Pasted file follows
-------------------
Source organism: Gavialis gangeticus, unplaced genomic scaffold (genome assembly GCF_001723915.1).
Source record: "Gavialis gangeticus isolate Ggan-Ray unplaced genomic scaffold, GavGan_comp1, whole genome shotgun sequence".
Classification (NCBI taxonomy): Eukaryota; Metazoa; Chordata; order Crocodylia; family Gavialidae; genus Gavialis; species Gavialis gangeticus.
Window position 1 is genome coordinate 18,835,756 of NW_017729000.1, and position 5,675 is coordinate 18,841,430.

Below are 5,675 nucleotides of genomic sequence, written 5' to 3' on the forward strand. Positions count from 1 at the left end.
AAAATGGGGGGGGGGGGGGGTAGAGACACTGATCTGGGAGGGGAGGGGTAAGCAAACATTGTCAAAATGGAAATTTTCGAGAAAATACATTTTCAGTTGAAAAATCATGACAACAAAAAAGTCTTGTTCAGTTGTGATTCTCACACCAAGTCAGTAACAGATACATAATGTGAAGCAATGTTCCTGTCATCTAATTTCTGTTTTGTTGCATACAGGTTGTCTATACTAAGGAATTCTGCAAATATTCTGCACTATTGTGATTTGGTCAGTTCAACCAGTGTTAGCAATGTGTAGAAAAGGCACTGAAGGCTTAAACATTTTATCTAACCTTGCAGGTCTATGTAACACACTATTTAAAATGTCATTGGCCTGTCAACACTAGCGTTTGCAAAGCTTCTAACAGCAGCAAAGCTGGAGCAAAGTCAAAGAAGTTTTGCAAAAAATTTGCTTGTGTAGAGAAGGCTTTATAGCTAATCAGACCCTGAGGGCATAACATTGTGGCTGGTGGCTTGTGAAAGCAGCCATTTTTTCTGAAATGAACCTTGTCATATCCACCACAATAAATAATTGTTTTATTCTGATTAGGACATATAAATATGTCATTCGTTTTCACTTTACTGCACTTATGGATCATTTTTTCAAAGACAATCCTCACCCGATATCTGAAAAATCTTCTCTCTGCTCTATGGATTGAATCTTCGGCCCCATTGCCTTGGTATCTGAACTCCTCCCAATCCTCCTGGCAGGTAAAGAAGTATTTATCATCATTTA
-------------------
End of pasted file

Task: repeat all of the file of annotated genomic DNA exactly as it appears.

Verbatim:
Source organism: Gavialis gangeticus, unplaced genomic scaffold (genome assembly GCF_001723915.1).
Source record: "Gavialis gangeticus isolate Ggan-Ray unplaced genomic scaffold, GavGan_comp1, whole genome shotgun sequence".
Classification (NCBI taxonomy): Eukaryota; Metazoa; Chordata; order Crocodylia; family Gavialidae; genus Gavialis; species Gavialis gangeticus.
Window position 1 is genome coordinate 18,835,756 of NW_017729000.1, and position 5,675 is coordinate 18,841,430.

Below are 5,675 nucleotides of genomic sequence, written 5' to 3' on the forward strand. Positions count from 1 at the left end.
AAAATGGGGGGGGGGGGGGGTAGAGACACTGATCTGGGAGGGGAGGGGTAAGCAAACATTGTCAAAATGGAAATTTTCGAGAAAATACATTTTCAGTTGAAAAATCATGACAACAAAAAAGTCTTGTTCAGTTGTGATTCTCACACCAAGTCAGTAACAGATACATAATGTGAAGCAATGTTCCTGTCATCTAATTTCTGTTTTGTTGCATACAGGTTGTCTATACTAAGGAATTCTGCAAATATTCTGCACTATTGTGATTTGGTCAGTTCAACCAGTGTTAGCAATGTGTAGAAAAGGCACTGAAGGCTTAAACATTTTATCTAACCTTGCAGGTCTATGTAACACACTATTTAAAATGTCATTGGCCTGTCAACACTAGCGTTTGCAAAGCTTCTAACAGCAGCAAAGCTGGAGCAAAGTCAAAGAAGTTTTGCAAAAAATTTGCTTGTGTAGAGAAGGCTTTATAGCTAATCAGACCCTGAGGGCATAACATTGTGGCTGGTGGCTTGTGAAAGCAGCCATTTTTTCTGAAATGAACCTTGTCATATCCACCACAATAAATAATTGTTTTATTCTGATTAGGACATATAAATATGTCATTCGTTTTCACTTTACTGCACTTATGGATCATTTTTTCAAAGACAATCCTCACCCGATATCTGAAAAATCTTCTCTCTGCTCTATGGATTGAATCTTCGGCCCCATTGCCTTGGTATCTGAACTCCTCCCAATCCTCCTGGCAGGTAAAGAAGTATTTATCATCATTTA